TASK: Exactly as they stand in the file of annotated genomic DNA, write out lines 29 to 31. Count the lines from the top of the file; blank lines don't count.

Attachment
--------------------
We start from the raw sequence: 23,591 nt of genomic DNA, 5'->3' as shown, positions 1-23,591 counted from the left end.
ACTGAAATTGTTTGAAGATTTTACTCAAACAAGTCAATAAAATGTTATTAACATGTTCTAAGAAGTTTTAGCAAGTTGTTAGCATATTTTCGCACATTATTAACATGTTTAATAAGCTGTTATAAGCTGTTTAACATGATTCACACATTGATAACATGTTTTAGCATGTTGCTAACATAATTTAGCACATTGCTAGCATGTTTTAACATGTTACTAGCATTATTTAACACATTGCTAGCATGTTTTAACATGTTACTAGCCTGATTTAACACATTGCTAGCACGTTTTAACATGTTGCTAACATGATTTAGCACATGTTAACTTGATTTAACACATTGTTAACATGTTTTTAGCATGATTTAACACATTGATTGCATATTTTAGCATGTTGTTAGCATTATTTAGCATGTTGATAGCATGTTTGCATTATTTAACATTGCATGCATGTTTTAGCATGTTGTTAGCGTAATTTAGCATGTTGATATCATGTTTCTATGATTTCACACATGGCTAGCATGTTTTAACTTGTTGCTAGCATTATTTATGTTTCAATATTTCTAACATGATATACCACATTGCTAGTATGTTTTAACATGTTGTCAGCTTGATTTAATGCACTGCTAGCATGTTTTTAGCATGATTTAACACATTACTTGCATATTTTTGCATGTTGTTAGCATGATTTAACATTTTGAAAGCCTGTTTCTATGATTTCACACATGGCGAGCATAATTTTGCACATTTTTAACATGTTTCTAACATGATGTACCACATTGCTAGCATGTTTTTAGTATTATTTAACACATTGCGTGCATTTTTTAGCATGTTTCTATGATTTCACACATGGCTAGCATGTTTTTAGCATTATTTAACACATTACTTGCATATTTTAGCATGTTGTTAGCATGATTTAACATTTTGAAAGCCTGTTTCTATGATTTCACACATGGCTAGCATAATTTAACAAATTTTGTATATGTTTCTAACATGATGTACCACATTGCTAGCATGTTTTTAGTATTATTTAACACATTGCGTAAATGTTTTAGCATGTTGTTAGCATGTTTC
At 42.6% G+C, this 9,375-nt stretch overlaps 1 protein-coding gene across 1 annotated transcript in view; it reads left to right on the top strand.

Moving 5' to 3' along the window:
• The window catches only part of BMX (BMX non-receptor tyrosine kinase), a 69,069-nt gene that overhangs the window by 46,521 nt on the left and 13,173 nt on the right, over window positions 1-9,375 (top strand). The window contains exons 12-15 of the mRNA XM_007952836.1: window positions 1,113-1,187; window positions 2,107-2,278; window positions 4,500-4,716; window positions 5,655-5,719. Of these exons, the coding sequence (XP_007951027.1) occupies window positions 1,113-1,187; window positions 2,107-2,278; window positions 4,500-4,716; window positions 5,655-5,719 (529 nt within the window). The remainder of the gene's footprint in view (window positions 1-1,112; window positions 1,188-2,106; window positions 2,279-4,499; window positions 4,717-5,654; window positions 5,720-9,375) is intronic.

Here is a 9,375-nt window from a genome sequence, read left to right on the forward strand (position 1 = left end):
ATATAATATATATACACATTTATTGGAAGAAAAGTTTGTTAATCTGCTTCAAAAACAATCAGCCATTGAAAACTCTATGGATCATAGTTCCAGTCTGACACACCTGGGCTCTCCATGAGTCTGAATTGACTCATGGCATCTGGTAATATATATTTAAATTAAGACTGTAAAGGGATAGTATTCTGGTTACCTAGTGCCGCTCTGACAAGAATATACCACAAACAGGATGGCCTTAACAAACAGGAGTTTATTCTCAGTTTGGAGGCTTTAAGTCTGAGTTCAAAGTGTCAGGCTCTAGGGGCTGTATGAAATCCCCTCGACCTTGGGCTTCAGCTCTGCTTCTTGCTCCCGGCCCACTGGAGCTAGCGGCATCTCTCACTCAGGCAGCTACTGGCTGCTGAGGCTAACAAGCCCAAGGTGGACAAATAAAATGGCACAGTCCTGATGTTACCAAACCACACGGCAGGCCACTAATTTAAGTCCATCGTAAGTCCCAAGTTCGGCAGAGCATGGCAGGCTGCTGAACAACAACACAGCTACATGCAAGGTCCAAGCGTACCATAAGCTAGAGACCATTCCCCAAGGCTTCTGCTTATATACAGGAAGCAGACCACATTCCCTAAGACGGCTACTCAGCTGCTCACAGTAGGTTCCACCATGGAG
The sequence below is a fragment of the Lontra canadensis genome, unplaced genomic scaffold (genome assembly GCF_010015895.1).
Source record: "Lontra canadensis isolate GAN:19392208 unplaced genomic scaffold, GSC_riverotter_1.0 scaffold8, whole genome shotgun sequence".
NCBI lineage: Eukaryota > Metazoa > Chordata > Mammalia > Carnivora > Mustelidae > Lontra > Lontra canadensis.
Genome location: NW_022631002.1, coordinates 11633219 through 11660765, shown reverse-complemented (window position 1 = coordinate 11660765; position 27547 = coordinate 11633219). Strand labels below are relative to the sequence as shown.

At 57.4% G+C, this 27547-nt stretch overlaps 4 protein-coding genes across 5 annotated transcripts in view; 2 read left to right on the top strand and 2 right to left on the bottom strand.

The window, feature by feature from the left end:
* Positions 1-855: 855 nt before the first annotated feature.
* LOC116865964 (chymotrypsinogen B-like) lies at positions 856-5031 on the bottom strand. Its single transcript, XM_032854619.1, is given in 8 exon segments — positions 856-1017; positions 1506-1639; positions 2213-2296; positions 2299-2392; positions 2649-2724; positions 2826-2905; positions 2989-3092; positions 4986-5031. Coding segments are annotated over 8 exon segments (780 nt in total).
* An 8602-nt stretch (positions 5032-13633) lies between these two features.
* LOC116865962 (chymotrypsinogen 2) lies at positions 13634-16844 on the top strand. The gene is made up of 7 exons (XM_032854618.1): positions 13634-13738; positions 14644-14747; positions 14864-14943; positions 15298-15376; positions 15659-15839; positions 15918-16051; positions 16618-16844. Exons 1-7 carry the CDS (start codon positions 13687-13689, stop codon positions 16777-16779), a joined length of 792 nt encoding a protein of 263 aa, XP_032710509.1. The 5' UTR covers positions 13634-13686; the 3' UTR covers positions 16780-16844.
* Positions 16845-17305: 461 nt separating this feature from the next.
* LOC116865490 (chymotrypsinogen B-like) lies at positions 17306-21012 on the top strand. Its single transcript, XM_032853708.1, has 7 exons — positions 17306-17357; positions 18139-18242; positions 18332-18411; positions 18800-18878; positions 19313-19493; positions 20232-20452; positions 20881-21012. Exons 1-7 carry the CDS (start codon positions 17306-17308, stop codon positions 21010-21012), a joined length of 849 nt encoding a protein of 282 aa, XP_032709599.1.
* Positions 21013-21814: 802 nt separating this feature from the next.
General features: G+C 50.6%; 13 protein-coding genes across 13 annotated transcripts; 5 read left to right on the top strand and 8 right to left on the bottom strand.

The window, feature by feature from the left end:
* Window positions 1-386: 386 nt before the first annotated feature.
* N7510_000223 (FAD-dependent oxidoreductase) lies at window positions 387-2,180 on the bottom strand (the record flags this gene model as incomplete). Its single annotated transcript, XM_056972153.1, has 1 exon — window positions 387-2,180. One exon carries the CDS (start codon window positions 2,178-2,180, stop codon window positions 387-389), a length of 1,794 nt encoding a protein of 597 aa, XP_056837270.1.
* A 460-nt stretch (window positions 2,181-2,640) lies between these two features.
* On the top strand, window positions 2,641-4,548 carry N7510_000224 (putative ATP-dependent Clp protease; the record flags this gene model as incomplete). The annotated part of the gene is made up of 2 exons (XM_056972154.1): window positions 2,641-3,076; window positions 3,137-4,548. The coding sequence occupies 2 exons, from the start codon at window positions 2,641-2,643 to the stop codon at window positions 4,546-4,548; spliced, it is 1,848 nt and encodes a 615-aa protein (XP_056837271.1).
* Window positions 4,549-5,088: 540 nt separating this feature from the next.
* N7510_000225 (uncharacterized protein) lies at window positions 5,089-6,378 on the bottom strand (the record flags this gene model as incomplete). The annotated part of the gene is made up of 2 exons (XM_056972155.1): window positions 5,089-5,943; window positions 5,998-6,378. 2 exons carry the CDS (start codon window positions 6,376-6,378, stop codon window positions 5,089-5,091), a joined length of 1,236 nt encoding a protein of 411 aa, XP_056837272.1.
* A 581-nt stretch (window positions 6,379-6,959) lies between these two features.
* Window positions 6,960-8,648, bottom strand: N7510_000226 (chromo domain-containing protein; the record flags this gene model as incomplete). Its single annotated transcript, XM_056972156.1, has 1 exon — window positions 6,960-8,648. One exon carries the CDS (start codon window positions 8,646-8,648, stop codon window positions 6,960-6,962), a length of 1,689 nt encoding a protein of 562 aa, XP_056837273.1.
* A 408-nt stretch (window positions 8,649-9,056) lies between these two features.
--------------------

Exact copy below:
* A 581-nt stretch (window positions 6,379-6,959) lies between these two features.
* Window positions 6,960-8,648, bottom strand: N7510_000226 (chromo domain-containing protein; the record flags this gene model as incomplete). Its single annotated transcript, XM_056972156.1, has 1 exon — window positions 6,960-8,648. One exon carries the CDS (start codon window positions 8,646-8,648, stop codon window positions 6,960-6,962), a length of 1,689 nt encoding a protein of 562 aa, XP_056837273.1.
* A 408-nt stretch (window positions 8,649-9,056) lies between these two features.